iii.        "[Y]ou are making a legitimate noncommercial or fair use of the domain name, without intent for commercial gain to misleadingly divert consumers or to tarnish the trademark or service mark at issue."


The Respondent has foregone the opportunity of defending itself. Although default is not by itself sufficient to conclude that a respondent lacks rights or legitimate interests, silence where a party is expected to respond to a prima facie case supports an inference that it has no defense to offer.


The Respondent does not controvert Complainant's contention that it is not using the Disputed Domain Name "in connection with a bona fide offering of goods or service," is not "commonly known" by "Mountain Smoky", and the content of the resolving website does not support a "noncommercial or fair use" of the Disputed Domain Name.


As no argument to the contrary would be sufficient to rebut the evidence of record, it therefore follows that Respondent lacks rights or legitimate interests in the Disputed Domain Name. See American International Group, Inc. v. Walter Busby d/b/a AIG Mergers and Acquisitions, FA 156251 (holding that Respondent's attempt "to pass itself off as Complainant online [is a] ][. . .] blatant unauthorized use of Complainant's mark [and as such] is evidence that Respondent has no rights or legitimate interests in the disputed domain name." "Simply put, Respondent's use of the disputed domain name to impersonate another for a deceitful purpose cannot in any sense of the word be seen as being legitimate or evidencing a bona fide right or legitimate interest," Skyscanner Limited v. Shawaz Khan, Case No. D2021-0148.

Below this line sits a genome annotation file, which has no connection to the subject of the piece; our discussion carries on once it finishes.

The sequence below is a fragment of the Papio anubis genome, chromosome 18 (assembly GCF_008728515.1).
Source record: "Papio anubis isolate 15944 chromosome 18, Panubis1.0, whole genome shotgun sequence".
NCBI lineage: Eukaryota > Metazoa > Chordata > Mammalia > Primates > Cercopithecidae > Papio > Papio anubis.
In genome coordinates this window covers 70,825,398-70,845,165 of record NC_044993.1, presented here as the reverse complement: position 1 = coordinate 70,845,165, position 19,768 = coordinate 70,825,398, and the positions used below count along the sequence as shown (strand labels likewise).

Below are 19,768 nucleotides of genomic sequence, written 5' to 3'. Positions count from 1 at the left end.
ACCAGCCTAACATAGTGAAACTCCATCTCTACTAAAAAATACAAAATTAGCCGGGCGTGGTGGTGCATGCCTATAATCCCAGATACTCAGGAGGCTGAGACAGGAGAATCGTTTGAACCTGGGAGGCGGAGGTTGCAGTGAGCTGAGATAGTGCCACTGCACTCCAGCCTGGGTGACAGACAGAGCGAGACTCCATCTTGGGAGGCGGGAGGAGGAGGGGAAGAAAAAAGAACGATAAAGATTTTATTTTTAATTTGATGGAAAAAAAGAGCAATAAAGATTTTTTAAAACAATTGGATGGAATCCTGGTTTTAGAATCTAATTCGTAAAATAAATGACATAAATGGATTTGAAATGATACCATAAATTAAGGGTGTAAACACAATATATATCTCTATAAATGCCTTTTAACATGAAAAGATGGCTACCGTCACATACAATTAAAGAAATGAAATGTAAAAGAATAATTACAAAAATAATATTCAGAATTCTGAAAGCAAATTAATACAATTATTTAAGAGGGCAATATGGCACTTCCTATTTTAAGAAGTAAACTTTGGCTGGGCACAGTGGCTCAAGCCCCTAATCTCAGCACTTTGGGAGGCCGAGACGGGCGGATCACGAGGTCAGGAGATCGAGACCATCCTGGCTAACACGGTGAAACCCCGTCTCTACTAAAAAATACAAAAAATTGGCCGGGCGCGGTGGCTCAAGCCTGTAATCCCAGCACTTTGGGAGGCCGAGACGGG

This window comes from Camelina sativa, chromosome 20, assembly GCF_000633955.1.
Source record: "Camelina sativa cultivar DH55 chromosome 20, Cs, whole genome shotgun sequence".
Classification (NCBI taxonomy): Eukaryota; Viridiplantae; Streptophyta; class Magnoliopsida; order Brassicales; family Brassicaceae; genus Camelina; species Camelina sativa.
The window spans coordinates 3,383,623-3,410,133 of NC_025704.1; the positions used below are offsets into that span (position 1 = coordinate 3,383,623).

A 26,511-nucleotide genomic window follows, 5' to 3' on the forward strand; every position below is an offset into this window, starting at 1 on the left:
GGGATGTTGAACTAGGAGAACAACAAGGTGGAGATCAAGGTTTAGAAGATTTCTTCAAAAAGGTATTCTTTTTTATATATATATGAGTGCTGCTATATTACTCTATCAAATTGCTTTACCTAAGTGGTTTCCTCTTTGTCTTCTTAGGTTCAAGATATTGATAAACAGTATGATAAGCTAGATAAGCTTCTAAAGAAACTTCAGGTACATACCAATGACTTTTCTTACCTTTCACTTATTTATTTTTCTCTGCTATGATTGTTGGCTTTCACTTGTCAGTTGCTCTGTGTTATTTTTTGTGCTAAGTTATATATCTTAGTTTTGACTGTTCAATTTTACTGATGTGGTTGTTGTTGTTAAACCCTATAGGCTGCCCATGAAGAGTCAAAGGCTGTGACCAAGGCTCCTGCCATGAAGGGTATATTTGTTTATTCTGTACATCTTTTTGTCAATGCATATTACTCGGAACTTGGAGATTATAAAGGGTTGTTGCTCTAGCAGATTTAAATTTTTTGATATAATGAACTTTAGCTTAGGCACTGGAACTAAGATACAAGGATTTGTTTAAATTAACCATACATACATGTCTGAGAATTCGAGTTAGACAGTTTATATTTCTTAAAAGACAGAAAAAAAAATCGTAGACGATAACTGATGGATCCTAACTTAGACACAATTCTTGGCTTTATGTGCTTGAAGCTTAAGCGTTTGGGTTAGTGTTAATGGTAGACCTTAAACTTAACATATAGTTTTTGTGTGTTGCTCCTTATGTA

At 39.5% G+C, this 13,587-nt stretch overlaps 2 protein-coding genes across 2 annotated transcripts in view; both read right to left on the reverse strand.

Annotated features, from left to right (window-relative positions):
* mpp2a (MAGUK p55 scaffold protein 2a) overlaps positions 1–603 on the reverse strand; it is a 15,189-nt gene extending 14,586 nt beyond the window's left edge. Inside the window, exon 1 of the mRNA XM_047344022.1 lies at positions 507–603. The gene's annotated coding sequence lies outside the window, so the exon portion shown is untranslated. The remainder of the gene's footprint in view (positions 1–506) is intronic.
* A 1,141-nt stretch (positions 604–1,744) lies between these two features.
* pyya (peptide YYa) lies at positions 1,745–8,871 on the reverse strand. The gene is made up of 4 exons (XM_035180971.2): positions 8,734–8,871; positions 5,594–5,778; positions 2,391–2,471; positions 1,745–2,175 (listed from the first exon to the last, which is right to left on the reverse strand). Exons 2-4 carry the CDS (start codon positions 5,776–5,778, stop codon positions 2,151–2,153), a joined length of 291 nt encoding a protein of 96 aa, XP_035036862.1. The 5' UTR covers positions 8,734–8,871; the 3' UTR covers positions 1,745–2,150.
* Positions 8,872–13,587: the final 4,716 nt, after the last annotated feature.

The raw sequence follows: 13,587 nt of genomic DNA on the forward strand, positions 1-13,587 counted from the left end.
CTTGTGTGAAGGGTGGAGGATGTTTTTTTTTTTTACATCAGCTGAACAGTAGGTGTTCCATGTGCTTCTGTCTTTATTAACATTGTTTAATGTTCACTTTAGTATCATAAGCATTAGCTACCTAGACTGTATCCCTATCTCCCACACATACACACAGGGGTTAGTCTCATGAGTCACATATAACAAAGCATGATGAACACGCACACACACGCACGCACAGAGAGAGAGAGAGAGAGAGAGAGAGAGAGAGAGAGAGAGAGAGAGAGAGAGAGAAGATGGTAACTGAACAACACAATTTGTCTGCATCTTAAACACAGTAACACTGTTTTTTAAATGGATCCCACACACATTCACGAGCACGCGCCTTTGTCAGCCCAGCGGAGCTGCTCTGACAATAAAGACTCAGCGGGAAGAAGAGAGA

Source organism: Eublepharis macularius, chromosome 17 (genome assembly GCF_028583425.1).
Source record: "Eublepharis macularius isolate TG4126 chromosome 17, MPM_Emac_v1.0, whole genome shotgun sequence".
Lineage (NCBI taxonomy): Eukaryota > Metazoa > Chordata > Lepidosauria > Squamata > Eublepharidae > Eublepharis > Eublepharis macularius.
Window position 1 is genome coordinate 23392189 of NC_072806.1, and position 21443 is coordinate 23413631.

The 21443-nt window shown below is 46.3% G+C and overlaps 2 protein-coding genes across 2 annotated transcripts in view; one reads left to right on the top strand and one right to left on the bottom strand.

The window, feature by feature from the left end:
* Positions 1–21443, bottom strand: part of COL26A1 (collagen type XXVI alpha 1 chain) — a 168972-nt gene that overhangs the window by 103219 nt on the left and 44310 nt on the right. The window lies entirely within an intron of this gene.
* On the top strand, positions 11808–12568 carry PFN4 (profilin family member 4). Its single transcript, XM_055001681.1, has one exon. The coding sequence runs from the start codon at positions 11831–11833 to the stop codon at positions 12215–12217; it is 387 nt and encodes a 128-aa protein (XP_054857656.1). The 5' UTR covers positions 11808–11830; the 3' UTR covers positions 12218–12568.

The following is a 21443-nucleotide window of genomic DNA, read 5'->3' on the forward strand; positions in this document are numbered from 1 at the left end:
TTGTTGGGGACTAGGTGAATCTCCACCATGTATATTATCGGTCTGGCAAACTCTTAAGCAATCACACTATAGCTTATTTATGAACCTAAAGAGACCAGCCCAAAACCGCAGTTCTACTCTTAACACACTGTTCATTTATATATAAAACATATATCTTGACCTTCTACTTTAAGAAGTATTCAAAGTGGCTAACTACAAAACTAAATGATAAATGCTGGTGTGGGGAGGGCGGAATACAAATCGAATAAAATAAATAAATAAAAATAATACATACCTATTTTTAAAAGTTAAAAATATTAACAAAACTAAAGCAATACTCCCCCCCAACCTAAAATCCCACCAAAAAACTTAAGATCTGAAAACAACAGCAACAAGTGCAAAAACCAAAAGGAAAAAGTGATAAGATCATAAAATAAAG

Accordingly, Complainant satisfies its burden under Paragraph 4(a)(ii) of the Policy.


Registration and Use in Bad Faith